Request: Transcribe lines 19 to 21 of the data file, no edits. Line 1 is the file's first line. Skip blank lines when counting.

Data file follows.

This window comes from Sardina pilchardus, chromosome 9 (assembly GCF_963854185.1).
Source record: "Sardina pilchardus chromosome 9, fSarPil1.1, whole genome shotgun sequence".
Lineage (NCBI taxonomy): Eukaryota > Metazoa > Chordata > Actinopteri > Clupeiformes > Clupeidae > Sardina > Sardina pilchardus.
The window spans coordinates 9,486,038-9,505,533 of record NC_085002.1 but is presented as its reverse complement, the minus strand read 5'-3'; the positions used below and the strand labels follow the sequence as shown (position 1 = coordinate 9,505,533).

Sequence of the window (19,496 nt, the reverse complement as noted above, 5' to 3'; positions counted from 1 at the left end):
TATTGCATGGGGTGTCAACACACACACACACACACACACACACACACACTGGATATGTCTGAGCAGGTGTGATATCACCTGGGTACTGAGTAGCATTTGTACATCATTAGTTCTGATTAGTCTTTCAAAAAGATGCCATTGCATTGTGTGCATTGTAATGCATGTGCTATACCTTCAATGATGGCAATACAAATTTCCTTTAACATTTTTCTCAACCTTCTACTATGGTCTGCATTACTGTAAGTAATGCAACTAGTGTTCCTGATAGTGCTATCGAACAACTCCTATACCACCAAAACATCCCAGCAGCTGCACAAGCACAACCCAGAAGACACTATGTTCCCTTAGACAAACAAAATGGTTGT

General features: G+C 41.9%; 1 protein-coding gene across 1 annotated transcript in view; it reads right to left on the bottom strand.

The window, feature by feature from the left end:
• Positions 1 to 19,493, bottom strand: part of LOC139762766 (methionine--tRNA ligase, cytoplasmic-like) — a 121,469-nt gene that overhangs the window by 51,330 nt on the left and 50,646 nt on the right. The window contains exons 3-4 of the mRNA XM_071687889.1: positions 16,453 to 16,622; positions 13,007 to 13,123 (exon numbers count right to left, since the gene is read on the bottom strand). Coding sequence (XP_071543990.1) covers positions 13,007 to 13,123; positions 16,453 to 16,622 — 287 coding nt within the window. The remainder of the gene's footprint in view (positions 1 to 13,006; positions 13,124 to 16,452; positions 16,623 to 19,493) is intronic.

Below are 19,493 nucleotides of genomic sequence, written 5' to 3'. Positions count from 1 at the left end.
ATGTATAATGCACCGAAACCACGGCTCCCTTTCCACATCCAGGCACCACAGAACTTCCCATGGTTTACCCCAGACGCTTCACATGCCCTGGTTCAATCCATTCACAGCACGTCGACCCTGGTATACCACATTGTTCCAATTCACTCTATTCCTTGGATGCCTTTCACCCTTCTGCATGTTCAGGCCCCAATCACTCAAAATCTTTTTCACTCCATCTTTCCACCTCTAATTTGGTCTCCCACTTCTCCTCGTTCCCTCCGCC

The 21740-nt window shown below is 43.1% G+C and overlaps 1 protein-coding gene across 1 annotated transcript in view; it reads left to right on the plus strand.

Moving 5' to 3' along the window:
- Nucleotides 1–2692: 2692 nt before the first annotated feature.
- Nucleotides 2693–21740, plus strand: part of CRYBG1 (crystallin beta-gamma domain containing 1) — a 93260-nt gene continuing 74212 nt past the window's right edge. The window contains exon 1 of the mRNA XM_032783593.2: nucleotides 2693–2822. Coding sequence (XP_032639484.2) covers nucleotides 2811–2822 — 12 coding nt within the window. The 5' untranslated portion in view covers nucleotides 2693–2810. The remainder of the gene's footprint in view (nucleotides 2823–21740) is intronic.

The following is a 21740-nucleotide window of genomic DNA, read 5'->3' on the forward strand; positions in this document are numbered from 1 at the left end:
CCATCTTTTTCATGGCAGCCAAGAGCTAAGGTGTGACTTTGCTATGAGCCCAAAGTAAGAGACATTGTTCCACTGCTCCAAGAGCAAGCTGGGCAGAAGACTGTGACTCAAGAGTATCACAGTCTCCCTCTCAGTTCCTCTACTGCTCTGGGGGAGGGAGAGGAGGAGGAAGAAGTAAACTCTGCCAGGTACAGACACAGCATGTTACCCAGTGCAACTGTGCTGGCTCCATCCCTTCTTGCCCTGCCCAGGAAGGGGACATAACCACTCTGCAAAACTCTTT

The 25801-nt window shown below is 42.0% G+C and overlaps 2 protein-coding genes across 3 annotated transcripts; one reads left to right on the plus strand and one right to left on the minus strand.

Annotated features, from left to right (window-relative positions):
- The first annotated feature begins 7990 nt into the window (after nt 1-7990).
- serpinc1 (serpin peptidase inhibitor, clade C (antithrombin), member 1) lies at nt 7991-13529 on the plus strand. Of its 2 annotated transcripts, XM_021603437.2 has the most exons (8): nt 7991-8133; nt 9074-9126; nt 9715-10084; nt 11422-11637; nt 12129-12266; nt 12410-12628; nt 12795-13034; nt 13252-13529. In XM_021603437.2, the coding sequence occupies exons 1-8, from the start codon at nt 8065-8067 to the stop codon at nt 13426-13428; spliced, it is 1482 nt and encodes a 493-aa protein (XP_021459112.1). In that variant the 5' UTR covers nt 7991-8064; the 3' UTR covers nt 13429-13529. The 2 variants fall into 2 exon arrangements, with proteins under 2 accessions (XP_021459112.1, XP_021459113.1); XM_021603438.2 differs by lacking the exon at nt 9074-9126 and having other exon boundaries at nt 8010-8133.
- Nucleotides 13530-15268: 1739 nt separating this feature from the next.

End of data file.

Annotated features, from left to right (window-relative positions):
- The first annotated feature begins 7990 nt into the window (after nt 1-7990).
- serpinc1 (serpin peptidase inhibitor, clade C (antithrombin), member 1) lies at nt 7991-13529 on the plus strand. Of its 2 annotated transcripts, XM_021603437.2 has the most exons (8): nt 7991-8133; nt 9074-9126; nt 9715-10084; nt 11422-11637; nt 12129-12266; nt 12410-12628; nt 12795-13034; nt 13252-13529. In XM_021603437.2, the coding sequence occupies exons 1-8, from the start codon at nt 8065-8067 to the stop codon at nt 13426-13428; spliced, it is 1482 nt and encodes a 493-aa protein (XP_021459112.1). In that variant the 5' UTR covers nt 7991-8064; the 3' UTR covers nt 13429-13529. The 2 variants fall into 2 exon arrangements, with proteins under 2 accessions (XP_021459112.1, XP_021459113.1); XM_021603438.2 differs by lacking the exon at nt 9074-9126 and having other exon boundaries at nt 8010-8133.